ROME – While the Vatican last year issued a rare public criticism of China for appointing a bishop without their approval, it has remained quiet on a similar incident that took place in the past few days, when a bishop was transferred to another diocese without Rome’s permission.
On Tuesday, Bishop Shen Bin, leader of the nearby Diocese of Haimen (Jiangsu), was installed as the new bishop of Shanghai without prior the Vatican’s prior knowledge or approval.
The Diocese of Shanghai has been de facto vacant for the past 10 years, since its Rome-approved bishop, Ma Daqin, was placed under house arrest at Sheshan Seminary in 2012 for resigning from the Chinese Catholic Patriotic Association, the government-approved Catholic body in China, immediately after his episcopal ordination, and he has remained there ever since.
In a statement, Vatican spokesman Matteo Bruni said, “The Holy See was informed a few days ago of the decision of the Chinese authorities to transfer of His Excellency Shen Bin, bishop of Haimen, to the diocese of Shanghai and learned from media of the inauguration this morning.”
“For the moment I have nothing to say about the Holy See’s assessment on the matter,” Bruni said.
Rumors began to circulate in China over the past few days that Shanghai would receive a new bishop, and that Shen would get the job. Shen was ordained a bishop in 2010 and is recognized by the Holy See and the Chinese government since his ordination in 2010.
According to AsiaNews, Shen is considered to be a “rising star” in the Chinese Catholic Church, as he serves as head of the Council of Chinese Bishops – a body linked to the Chinese Communist Party that is not recognized by the Holy See.
For the past month he has also been among 11 Catholic representatives of the Chinese People’s Consultative Political Conference (CPCPCC), which together with other entities is tasked with formalizing decisions made by Chinese President Xi Jinping and other CCP leadership.
After his installation Tuesday, Shen reportedly sent a message on a Chinese messaging app saying he would continue the tradition of “patriotism and love” for the church in Shanghai, and stressed adherence to the principles of independence and self-administration, as well as his commitment to efforts to “Sinicize” Catholicism in China, AsiaNews reports.
His transfer from Haimen to Shanghai without the consulting with or seeking the Vatican’s permission is a direct violation of a provisional agreement on episcopal appointments between the Holy See and China struck in 2018, and which has been renewed twice.
Though the terms of that agreement have never been made public, it is widely believed that it allows the pope to choose candidates from a selection of options put forward by Chinese authorities.
For years, the Catholic Church in China has been divided between a so-called “underground” church loyal to Rome, and a government-sanctioned church operating with official approval.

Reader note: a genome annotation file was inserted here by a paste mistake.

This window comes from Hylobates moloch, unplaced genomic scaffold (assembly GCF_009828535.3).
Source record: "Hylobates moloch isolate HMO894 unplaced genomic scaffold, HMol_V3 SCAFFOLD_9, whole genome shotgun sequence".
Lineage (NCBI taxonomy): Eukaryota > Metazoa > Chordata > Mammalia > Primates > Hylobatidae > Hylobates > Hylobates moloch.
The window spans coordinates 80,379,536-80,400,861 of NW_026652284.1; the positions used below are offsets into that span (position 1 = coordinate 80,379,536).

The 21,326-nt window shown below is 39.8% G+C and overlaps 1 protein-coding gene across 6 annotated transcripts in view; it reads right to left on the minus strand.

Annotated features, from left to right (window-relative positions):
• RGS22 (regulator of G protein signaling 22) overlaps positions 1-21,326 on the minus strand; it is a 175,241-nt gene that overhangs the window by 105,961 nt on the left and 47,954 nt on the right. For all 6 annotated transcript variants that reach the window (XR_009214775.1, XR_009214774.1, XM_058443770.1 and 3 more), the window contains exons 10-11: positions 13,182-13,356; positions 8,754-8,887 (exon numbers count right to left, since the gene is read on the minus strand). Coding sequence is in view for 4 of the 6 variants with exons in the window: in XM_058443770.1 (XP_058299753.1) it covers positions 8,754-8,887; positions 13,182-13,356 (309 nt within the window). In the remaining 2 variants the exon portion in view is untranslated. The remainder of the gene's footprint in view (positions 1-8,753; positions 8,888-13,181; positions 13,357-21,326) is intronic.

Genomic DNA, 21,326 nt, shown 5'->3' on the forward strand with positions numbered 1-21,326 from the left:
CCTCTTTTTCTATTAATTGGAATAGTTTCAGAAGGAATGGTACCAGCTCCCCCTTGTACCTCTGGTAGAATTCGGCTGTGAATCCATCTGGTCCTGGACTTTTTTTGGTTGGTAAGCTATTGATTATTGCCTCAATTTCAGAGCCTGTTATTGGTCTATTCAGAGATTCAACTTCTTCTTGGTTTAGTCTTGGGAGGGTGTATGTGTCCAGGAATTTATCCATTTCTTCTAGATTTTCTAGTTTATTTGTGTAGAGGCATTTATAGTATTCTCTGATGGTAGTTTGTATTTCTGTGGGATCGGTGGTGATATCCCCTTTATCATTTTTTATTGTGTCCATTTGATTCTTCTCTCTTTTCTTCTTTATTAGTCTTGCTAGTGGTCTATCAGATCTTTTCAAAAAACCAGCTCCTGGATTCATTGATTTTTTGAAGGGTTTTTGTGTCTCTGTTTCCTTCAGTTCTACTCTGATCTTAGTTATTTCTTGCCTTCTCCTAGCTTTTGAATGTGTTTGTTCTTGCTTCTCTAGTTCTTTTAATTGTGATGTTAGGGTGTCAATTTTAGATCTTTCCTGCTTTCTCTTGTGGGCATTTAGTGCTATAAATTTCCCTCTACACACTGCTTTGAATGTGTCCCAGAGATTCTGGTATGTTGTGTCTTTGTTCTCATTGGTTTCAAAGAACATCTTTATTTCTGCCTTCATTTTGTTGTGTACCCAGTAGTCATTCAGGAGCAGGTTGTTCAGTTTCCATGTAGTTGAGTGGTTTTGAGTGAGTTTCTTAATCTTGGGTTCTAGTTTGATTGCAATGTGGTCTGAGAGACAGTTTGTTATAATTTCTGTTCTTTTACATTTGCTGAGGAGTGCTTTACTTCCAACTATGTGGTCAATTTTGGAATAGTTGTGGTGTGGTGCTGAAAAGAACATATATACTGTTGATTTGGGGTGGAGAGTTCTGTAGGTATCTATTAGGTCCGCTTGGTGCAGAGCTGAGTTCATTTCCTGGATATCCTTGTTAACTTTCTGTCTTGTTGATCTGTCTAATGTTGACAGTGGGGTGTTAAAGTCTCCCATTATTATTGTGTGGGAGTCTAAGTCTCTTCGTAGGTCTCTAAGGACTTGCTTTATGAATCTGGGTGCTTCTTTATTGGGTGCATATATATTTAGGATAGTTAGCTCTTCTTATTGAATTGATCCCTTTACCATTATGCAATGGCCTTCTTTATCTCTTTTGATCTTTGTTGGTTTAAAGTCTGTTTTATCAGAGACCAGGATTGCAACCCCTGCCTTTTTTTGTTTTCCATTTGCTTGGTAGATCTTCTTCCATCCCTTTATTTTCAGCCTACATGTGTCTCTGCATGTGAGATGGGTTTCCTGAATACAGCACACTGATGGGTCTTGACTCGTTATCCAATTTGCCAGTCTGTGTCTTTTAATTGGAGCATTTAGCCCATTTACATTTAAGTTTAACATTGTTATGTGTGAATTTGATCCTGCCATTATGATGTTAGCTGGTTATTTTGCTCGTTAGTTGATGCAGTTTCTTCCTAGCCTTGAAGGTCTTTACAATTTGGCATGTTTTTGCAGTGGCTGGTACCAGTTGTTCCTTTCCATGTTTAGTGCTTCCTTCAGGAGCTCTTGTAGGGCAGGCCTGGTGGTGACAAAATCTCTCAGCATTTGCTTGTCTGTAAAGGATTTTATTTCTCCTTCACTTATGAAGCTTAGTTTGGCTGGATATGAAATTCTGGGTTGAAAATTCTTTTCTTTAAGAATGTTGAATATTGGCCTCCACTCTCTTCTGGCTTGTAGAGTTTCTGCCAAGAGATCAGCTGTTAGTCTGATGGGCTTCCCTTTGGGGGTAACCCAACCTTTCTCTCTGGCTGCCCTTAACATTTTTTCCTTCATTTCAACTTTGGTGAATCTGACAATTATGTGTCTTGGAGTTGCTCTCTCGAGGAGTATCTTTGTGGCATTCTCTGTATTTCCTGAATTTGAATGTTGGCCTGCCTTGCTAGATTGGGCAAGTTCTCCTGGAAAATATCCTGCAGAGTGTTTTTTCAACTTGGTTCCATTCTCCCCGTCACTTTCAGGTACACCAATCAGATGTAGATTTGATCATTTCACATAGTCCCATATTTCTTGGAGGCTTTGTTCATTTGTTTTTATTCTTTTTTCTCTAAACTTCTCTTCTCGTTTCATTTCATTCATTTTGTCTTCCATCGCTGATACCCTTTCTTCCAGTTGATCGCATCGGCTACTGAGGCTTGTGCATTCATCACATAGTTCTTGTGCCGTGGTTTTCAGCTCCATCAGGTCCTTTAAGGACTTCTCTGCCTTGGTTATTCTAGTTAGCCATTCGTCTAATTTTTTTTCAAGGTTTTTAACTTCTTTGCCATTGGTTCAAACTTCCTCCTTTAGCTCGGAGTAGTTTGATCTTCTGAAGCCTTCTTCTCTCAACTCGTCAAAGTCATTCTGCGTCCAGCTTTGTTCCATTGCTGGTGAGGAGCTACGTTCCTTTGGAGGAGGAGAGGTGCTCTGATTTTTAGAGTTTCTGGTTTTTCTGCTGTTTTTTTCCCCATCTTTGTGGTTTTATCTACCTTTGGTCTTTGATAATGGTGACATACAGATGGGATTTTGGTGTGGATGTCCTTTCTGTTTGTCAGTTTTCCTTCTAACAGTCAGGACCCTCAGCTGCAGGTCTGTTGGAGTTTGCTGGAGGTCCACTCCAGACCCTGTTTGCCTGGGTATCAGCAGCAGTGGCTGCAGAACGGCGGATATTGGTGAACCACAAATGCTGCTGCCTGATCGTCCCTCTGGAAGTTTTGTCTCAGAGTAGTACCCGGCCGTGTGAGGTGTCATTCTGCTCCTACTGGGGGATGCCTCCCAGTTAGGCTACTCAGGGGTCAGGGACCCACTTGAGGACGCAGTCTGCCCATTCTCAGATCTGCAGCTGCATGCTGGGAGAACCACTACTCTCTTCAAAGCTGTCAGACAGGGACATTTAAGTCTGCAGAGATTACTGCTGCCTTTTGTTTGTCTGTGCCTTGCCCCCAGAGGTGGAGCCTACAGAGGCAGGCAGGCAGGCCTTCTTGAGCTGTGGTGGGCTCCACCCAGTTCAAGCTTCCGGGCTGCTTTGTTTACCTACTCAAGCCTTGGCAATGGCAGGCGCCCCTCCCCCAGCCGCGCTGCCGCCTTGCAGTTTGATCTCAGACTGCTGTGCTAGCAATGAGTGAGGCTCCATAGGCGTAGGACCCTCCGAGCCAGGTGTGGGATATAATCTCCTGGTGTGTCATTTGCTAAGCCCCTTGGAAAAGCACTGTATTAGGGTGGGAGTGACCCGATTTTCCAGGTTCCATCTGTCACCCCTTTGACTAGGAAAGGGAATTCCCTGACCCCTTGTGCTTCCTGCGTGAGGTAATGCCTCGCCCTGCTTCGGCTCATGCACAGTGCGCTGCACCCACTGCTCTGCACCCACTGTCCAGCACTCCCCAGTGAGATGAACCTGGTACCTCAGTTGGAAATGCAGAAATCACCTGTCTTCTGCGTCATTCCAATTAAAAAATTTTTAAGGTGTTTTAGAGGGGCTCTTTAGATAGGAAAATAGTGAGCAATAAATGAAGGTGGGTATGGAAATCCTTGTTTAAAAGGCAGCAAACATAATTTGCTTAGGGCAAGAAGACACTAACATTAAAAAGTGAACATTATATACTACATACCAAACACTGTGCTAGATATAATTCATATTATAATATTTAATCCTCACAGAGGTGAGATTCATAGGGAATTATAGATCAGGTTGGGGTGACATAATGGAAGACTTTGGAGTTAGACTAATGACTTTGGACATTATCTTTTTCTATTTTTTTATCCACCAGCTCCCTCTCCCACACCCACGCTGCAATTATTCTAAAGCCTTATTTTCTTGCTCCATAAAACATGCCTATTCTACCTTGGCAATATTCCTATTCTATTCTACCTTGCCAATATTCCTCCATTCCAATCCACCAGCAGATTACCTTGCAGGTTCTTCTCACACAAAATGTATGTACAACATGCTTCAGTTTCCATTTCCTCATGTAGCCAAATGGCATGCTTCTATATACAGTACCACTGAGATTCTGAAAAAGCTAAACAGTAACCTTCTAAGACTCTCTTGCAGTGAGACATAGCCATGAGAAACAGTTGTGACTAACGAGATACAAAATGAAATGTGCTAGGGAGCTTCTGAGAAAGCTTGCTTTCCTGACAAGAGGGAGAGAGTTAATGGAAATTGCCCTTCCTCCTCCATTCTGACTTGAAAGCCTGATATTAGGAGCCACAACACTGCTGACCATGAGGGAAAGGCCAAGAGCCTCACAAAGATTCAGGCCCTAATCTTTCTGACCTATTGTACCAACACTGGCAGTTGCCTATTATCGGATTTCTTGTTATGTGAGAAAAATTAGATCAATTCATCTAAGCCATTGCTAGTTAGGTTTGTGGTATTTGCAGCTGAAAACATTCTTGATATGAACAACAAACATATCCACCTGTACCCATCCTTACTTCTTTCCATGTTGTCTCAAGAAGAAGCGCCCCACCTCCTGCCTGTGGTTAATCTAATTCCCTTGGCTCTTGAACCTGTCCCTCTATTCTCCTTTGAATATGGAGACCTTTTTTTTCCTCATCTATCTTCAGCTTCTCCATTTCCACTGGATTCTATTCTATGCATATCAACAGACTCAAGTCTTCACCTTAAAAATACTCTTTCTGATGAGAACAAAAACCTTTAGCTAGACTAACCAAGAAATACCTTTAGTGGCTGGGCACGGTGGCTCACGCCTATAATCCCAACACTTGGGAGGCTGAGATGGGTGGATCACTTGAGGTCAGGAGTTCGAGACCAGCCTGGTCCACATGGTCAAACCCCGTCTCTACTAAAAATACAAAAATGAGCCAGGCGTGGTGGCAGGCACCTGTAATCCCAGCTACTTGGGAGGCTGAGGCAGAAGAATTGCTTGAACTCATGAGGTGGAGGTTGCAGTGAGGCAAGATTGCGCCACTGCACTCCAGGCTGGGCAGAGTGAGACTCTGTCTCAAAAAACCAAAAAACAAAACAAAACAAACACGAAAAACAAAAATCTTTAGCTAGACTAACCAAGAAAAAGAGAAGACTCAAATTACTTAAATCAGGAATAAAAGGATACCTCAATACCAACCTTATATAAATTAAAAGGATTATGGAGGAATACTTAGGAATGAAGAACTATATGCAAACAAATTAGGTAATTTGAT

Despite being widely criticized by Catholics, politicians, and church hierarchs – including 90-year-old Cardinal Joseph Zen, the former bishop of Hong Kong who was tried and charged by a Hong Kong court last year for his pro-democracy advocacy – the Vatican has maintained that its deal with China was intended to unify the church in China, and in so doing, to potentially end the persecution of the underground church.
However, Catholics on the ground have complained of routine violations of the deal, and of the Chinese government using the agreement as an excuse to tear down crosses from churches or to destroy church property.
Shen’s transfer and installation is considered a direct violation of that agreement.
Last fall a similar incident occurred when in November Bishop John Peng Weizhao was installed as an auxiliary bishop for the Diocese of Jiangxi, an ecclesiastic territory recognized by Chinese authorities, but not by the Vatican.
Peng Weizhao was appointed to the papally-recognized Diocese of Yujiang by Pope Francis in 2014, four years before the 2018 agreement. Considered an “underground” prelate not recognized by authorities, Peng Weizhao was arrested and held for six months before being released under strict observation.
Yet on Nov. 24, he joined several state-sanctioned organizations in a ceremony marking his installation as auxiliary for the non-papally recognized Diocese of Jiangxi.
At the time, the Vatican for the first time since striking its disputed deal with China criticized Beijing for violating their agreement, saying in a statement that they learned of Peng Weizhao’s installation with “surprise and regret,” and noting that they do not recognize the Diocese of Jiangxi.
The Vatican said they had received information stating that Peng Weizhao’s civil recognition was preceded “by long and heavy pressure from the local authorities.”
“The Holy See hopes that similar episodes will not be repeated, and awaits appropriate communications on the matter from the authorities and reaffirms its full willingness to continue respectful dialogue concerning all issues of common interest,” they said.
It is unclear whether any communication took place between Vatican and Chinese officials on Peng Weizhao’s installation, and while Tuesday’s installation of Shen in Shanghai is a similar episode, the Vatican has taken the strategy of silence rather than speaking out.
Popes have traditionally taken a concessional approach to China, and Pope Francis himself has long insisted on a long-term strategy of dialogue, in spite of the criticism of the 2018 agreement, saying on his return flight from Kazakhstan last September that “To understand China takes a century, and we won’t see a century.”
When it comes to China, the Vatican has “chosen the way of dialogue,” he said, and pointing to the 2018 deal, said the process is slow “because the Chinese rhythm is slow,” but steps are being made.
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